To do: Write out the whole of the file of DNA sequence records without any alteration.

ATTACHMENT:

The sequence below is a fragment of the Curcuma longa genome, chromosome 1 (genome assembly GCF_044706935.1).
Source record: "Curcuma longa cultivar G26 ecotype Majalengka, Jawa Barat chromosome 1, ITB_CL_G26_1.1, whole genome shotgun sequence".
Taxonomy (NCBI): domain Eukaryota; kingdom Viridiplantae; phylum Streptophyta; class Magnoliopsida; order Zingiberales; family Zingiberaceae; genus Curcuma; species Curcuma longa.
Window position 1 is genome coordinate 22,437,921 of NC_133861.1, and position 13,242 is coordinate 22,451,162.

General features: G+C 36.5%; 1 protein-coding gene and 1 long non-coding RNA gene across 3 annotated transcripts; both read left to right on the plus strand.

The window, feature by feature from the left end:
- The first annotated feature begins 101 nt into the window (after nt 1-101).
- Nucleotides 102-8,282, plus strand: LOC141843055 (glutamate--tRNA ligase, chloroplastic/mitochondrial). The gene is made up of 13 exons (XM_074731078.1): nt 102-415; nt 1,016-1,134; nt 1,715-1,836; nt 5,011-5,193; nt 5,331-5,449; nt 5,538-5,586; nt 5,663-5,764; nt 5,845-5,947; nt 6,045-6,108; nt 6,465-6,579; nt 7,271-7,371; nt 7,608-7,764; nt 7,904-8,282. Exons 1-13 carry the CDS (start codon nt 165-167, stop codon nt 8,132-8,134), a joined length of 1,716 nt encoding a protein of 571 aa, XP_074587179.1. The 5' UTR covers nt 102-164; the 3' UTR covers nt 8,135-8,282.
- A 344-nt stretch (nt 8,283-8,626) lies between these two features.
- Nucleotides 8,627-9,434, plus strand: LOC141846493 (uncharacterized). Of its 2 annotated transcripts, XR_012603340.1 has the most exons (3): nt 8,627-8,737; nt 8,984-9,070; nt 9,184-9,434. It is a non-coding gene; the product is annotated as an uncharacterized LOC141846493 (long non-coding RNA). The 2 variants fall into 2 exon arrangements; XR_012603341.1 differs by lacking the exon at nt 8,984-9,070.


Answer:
The sequence below is a fragment of the Curcuma longa genome, chromosome 1 (genome assembly GCF_044706935.1).
Source record: "Curcuma longa cultivar G26 ecotype Majalengka, Jawa Barat chromosome 1, ITB_CL_G26_1.1, whole genome shotgun sequence".
Taxonomy (NCBI): domain Eukaryota; kingdom Viridiplantae; phylum Streptophyta; class Magnoliopsida; order Zingiberales; family Zingiberaceae; genus Curcuma; species Curcuma longa.
Window position 1 is genome coordinate 22,437,921 of NC_133861.1, and position 13,242 is coordinate 22,451,162.

General features: G+C 36.5%; 1 protein-coding gene and 1 long non-coding RNA gene across 3 annotated transcripts; both read left to right on the plus strand.

The window, feature by feature from the left end:
- The first annotated feature begins 101 nt into the window (after nt 1-101).
- Nucleotides 102-8,282, plus strand: LOC141843055 (glutamate--tRNA ligase, chloroplastic/mitochondrial). The gene is made up of 13 exons (XM_074731078.1): nt 102-415; nt 1,016-1,134; nt 1,715-1,836; nt 5,011-5,193; nt 5,331-5,449; nt 5,538-5,586; nt 5,663-5,764; nt 5,845-5,947; nt 6,045-6,108; nt 6,465-6,579; nt 7,271-7,371; nt 7,608-7,764; nt 7,904-8,282. Exons 1-13 carry the CDS (start codon nt 165-167, stop codon nt 8,132-8,134), a joined length of 1,716 nt encoding a protein of 571 aa, XP_074587179.1. The 5' UTR covers nt 102-164; the 3' UTR covers nt 8,135-8,282.
- A 344-nt stretch (nt 8,283-8,626) lies between these two features.
- Nucleotides 8,627-9,434, plus strand: LOC141846493 (uncharacterized). Of its 2 annotated transcripts, XR_012603340.1 has the most exons (3): nt 8,627-8,737; nt 8,984-9,070; nt 9,184-9,434. It is a non-coding gene; the product is annotated as an uncharacterized LOC141846493 (long non-coding RNA). The 2 variants fall into 2 exon arrangements; XR_012603341.1 differs by lacking the exon at nt 8,984-9,070.